Tuesday, February 19, 2013

Getting a working holiday visa


If you are Canadian, American, British (sigh), have a European passport or come from other well perceived countries, getting visas and a working holiday visa is easier than say if you were born in Iran or China. I don't make up the rules, but I probably should and be in control of more of the world but that is a different post altogether. Getting a working holiday visa is essentially very easy. Answer maybe a 25 minute questionnaire asking you health questions, what industry you work in, criminal record questions, if you have enough money to leave their country, what scheme you are applying under and other easy questions. 

HOWEVER, to get my visa, it was more difficult than this. So I guess certain countries have specific criteria you need to meet to be allowed entry into their country. NZ for some reason is very concerned with tuberculosis. I'm not sure why but they probably have a good reason. All I know about TB is that it is some sort of chest/lung infection that is contagious. On their website they state that if you are from a list of countries, you are NOT a threat to have been infected. Canada is obviously on the list of low TB because...well..Canada is civilized and amazing. If you are from a country that is more prone to this disease or have spent 3 or more months traveling or living in one of these countries you need to get a chest X-ray that proves you are sufficiently healthy. Thailand is on this list. So go to your local hospital, get an X-ray and be on your way? OF COURSE NOT! You need to go to a certain "panel" doctor. So obviously there are no panel doctors near me so I had 15 days to get an appointment, get the X-ray to their embassy and await the results. Sort of long story short, flew to Bangkok, taxi to the  hospital, no TB and sent off my X-ray in the mail to their embassy. 10 days later had my working holiday visa completed.

If you want to travel but still need to work like me, like a commoner, working visas are proving to be a great option. Super easy to get, easier if you haven't been to one of these high TB countries (http://glossary.immigration.govt.nz/LowTBRiskCountry.htm)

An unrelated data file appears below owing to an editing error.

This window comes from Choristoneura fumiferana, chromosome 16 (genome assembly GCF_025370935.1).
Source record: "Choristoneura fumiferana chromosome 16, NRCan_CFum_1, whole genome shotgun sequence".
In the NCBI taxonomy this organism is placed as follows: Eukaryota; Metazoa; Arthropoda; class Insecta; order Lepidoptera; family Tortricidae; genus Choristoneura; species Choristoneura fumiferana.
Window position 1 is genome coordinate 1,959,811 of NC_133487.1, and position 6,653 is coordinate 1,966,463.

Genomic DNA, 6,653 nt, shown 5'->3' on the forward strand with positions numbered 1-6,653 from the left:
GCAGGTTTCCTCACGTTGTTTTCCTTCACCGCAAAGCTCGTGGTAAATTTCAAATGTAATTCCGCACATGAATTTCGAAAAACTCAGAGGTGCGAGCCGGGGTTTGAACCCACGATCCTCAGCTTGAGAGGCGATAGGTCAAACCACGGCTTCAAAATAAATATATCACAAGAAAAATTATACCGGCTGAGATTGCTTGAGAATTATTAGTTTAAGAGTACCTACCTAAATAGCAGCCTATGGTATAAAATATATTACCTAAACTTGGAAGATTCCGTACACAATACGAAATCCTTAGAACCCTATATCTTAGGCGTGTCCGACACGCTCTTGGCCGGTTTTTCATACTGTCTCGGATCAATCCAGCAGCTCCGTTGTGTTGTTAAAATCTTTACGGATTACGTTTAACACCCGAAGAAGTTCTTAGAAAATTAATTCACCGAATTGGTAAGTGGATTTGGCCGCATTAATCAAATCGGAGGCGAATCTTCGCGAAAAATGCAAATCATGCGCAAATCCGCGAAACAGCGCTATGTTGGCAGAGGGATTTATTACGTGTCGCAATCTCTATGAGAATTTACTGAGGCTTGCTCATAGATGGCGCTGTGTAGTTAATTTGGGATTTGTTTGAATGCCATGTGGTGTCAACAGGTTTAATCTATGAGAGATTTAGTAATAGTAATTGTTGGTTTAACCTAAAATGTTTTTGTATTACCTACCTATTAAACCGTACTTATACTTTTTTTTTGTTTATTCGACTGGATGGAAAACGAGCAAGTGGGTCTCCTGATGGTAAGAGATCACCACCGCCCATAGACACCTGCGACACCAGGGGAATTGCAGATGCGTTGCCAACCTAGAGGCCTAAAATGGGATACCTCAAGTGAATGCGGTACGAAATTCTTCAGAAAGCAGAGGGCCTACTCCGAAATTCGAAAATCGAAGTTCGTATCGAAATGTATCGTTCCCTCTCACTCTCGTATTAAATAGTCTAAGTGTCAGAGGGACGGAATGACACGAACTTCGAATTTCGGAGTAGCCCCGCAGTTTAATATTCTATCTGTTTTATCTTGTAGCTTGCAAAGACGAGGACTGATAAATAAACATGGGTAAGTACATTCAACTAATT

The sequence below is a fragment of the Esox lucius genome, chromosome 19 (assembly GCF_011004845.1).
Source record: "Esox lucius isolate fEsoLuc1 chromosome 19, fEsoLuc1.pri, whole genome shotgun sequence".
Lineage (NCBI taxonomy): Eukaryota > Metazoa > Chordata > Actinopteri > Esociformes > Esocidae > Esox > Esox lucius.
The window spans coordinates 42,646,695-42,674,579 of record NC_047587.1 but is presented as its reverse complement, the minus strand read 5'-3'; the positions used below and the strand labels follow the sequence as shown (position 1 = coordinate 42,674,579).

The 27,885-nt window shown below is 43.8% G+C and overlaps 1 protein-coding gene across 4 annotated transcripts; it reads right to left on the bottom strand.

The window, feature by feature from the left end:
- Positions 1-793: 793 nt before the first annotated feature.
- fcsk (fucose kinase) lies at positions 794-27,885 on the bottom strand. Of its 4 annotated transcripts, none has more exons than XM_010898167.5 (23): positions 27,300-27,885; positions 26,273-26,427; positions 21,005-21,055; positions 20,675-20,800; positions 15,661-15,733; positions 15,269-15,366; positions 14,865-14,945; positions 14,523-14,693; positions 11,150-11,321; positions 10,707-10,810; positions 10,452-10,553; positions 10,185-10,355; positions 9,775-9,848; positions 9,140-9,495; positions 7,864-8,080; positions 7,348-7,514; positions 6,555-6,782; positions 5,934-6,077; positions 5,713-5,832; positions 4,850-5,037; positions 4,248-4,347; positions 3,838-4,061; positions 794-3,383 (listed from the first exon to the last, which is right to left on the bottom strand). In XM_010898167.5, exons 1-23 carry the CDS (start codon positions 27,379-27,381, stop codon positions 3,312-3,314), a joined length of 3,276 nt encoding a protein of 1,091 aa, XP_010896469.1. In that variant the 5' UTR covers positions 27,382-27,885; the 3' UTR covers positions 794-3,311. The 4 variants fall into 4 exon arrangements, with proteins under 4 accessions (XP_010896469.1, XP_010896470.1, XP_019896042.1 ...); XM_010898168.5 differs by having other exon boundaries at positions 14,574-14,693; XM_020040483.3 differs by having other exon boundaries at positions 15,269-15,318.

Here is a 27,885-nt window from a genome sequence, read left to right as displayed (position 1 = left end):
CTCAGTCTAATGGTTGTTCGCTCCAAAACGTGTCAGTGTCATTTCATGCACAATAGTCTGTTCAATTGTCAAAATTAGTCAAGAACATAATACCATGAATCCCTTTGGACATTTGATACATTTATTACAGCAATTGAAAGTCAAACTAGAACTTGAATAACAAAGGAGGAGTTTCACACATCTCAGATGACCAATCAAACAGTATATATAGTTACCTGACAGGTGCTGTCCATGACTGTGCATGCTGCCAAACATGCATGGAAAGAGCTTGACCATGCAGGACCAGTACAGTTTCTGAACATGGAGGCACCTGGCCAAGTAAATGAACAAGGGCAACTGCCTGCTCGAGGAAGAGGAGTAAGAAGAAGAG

and hopefully a great experience. This is what I have to say about that. Enjoy your day. 70 days until New Zealand.
http://travel.cnn.com/best-new-zealand-003221



“Not all those who wander are lost.” 

― J.R.R. Tolkien

Monday, February 11, 2013

Seems like a good time to spend a year in


A little place called Pakistan.
I hear it is beautiful this time of year and super safe.

But seriously, next on tap is: New Zealand (Pakistan does look beautiful though. Possible 2014 candidate).
Was planning on going home for the summer, seeing my friends and family, eating delicious street meet, working, trying to save money then going somewhere in the fall. Then one day I thought about going to New Zealand, finding a job in Queenstown and snowboarding as much as possible. It took about a day to change my mind. 
Was thinking about NZ before I came to Thailand and might as well keep the good times going while I'm away from home. My first thought was to only spend the winter there but the more I thought about it and read about it, I might as well stay for as long as the government will let me. People have great things to say about the place and should be a good way to spend a year. I looked into flights, they are under $500 from Singapore and getting to Singapore is pretty inexpensive. Will go towards the end of April, beginning of May. Once the winter is over I will head North and see what the world has in store. Not too worried about finding a career type job while I'm there, just want to support myself, discover a new place and meet cool people.
I figured if I was going to go home and get a random job and try and save money, I'd rather do that in a completely new country and do something new. On my initial to do list will be to get a job, find a place to live and snowboard as much as I can. There is a crazy amount of activities going on all the time like kayaking, mountain biking, zorbing, wineries, touring Middle Earth, Maori culture, rugby games, sky diving, bungee jumping, glacier climbing and other fun things. Trying to keep my expectations in check and maximize the rest of my time in Thailand. If you ever wanted to visit/work in NZ, now would be a good excuse to book a flight. I will continue to write mediocre things for you to pass the time that are hopefully non-injury related. Again, thanks for staying in touch, if you have any NZ advice, send me a message.